Details of the impact

See section 5 for numbered corroborating sources (S1-S9).

Prior to this UoM research, school dental screening was a statutory requirement of the NHS but had never been systematically evaluated to determine if the resources consumed in this national programme improved health or reduced inequalities. There was also no knowledge of how many children with untreated disease accessed services and received appropriate care as a result of the national programme. The research by the UoM team comprehensively evaluated the effects of school dental screening for the first time and could find no benefit for population health and we provided evidence that the screening programme was likely to increase inequalities in health and utilisation of NHS dental services.

Pathways to impact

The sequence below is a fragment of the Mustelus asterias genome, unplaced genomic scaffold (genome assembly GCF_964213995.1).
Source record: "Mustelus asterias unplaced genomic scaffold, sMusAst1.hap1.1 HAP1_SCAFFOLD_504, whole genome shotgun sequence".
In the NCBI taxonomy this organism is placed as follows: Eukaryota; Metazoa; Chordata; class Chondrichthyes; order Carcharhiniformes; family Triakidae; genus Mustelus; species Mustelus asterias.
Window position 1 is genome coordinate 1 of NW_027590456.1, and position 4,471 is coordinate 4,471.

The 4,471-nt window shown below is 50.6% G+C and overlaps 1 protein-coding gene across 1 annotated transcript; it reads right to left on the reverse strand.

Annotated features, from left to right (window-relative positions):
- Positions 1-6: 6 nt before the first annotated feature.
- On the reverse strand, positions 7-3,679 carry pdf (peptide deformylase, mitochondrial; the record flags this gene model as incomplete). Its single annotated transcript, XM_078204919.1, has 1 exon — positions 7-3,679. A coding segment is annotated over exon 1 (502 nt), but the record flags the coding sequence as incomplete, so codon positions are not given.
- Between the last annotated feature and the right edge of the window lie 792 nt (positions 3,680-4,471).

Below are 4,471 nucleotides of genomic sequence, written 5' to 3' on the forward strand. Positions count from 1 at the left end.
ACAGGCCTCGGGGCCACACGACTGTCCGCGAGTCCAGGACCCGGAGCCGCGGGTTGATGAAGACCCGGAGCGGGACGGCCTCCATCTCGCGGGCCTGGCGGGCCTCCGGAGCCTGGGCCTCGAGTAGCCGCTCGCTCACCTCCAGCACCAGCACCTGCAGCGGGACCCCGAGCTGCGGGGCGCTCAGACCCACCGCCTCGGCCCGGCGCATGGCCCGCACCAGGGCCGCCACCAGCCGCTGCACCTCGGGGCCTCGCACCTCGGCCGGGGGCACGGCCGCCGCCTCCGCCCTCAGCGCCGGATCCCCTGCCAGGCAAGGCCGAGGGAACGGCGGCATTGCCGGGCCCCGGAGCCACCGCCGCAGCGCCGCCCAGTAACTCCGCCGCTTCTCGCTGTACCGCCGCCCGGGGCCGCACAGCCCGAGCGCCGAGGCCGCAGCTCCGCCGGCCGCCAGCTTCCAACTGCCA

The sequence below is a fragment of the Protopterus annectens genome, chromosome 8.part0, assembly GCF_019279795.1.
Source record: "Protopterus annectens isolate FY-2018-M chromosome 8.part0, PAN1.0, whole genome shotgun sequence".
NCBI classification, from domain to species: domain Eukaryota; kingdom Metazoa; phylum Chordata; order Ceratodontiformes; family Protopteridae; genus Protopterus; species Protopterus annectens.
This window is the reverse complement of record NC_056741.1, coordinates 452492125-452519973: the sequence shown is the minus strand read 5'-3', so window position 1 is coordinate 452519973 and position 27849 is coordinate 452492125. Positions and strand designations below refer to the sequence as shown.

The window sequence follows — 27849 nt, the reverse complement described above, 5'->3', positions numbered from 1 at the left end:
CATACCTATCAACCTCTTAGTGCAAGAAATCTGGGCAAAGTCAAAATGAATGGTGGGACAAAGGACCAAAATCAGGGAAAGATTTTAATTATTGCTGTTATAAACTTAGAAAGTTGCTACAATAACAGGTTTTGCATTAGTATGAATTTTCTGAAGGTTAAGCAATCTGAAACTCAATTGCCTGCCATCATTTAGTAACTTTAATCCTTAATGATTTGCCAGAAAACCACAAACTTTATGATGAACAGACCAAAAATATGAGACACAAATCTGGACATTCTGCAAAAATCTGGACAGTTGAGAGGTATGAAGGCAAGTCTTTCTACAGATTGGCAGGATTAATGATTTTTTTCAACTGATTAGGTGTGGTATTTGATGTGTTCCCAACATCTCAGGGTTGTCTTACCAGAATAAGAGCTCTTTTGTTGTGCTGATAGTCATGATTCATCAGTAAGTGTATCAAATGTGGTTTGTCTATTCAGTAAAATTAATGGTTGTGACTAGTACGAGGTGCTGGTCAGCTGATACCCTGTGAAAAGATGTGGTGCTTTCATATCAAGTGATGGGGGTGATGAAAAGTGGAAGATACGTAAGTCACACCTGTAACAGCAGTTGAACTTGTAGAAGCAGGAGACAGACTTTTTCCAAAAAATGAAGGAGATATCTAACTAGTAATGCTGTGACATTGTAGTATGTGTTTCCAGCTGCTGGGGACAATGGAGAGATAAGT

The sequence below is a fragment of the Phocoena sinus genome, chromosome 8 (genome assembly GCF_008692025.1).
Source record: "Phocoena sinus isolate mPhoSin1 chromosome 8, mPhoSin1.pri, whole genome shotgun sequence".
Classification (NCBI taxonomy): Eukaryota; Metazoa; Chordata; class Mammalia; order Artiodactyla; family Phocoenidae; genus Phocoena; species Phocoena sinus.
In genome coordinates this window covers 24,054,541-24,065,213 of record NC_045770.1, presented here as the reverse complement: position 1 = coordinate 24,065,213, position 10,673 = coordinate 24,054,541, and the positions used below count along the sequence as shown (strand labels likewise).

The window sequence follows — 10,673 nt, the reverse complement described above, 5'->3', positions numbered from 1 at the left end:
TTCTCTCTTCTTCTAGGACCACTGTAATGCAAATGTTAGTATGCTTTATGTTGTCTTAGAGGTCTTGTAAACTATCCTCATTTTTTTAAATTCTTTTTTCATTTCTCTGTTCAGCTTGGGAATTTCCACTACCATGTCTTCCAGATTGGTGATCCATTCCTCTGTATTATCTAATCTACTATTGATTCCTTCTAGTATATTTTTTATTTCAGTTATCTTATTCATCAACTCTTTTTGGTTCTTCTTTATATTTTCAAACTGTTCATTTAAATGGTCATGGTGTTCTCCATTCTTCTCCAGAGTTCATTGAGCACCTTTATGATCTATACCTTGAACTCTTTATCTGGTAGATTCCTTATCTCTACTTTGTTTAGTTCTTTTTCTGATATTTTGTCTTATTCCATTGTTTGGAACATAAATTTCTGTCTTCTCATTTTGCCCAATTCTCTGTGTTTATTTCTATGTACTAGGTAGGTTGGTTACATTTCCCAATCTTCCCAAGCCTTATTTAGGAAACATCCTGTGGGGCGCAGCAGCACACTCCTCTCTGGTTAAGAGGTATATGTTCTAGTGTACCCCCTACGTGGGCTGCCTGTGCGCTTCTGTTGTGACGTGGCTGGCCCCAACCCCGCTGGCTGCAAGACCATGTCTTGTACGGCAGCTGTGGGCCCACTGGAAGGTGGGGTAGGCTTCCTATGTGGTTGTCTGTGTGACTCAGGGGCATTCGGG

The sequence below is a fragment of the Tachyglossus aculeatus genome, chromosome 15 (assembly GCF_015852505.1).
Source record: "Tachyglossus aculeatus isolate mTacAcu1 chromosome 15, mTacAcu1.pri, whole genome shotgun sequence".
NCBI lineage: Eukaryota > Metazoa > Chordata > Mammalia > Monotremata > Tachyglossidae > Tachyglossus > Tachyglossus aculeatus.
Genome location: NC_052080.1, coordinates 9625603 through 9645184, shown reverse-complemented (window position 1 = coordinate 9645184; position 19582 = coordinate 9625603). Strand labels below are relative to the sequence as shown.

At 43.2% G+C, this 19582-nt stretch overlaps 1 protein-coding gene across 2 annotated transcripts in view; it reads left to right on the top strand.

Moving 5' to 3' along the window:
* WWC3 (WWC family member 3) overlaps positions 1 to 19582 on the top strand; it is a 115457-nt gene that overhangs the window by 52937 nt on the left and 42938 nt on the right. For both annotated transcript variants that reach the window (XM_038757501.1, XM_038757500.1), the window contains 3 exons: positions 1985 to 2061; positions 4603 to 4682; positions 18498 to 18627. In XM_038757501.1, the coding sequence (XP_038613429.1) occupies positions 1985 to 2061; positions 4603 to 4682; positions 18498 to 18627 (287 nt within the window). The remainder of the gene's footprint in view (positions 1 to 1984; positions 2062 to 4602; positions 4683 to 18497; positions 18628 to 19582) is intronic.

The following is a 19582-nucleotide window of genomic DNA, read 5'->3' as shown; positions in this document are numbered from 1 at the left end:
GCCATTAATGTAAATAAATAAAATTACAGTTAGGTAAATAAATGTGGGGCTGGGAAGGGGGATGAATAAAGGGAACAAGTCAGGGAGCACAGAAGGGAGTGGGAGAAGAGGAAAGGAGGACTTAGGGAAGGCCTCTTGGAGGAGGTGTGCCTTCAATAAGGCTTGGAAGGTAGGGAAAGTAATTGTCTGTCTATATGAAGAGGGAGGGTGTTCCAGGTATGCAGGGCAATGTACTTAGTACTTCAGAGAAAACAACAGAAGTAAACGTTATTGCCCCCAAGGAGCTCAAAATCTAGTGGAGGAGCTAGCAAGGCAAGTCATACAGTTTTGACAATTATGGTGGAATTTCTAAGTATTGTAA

Throughout the planning and delivery of this research programme the UoM team had a very close working relationship with the Office of the Chief Dental Officer. This office has responsibility for dental policy in the Department of Health (DH) and was supportive of the research from inception to delivery. In 2004 the preliminary results of the study were discussed with policy makers from the Chief Dental Officer's office and the Chair of the UK National Screening Committee (NSC) Child Health Sub-Group. The NSC is a high-level standing committee that advises Ministers and the NHS in the four UK countries about all aspects of screening for all diseases and conditions. The NSC regularly reviews policy on screening for different conditions in the light of new research evidence becoming available. Following these informal discussions the NSC formally invited Tickle's team to present the findings of the research programme set out in section 2 to a specifically convened one-day workshop with policy makers from the four UK countries, senior clinicians and representatives of stakeholder organisations, such as the British Dental Association. The research was subsequently peer reviewed by the NSC and formally considered by the NSC Child Health Sub-Group. In 2005 the NSC produced an interim report (S1) which summarised the methods and findings of the research set out in section 2 and concluded that "The data as presented suggest that routine screening of school children at this age has no beneficial effect on their dental health. The study seems robust and the conclusion justified."